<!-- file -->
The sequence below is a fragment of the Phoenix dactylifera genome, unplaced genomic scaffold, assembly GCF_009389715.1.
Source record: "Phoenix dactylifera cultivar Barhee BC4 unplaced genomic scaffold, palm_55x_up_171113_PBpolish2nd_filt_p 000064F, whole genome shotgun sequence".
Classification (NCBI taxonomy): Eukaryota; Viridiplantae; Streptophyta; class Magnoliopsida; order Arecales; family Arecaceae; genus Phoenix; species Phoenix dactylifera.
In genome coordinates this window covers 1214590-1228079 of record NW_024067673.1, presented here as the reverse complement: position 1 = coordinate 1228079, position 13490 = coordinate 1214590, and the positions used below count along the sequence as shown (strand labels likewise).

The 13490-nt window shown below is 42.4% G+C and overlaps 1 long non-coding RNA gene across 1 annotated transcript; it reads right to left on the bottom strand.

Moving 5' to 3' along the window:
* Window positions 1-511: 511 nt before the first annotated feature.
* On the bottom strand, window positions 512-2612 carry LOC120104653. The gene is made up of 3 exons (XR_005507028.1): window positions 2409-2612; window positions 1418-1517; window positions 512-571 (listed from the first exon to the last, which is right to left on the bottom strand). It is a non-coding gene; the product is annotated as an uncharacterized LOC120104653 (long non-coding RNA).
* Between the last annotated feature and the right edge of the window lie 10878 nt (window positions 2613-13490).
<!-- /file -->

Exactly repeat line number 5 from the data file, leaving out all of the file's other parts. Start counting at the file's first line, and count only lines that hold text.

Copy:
The 13490-nt window shown below is 42.4% G+C and overlaps 1 long non-coding RNA gene across 1 annotated transcript; it reads right to left on the bottom strand.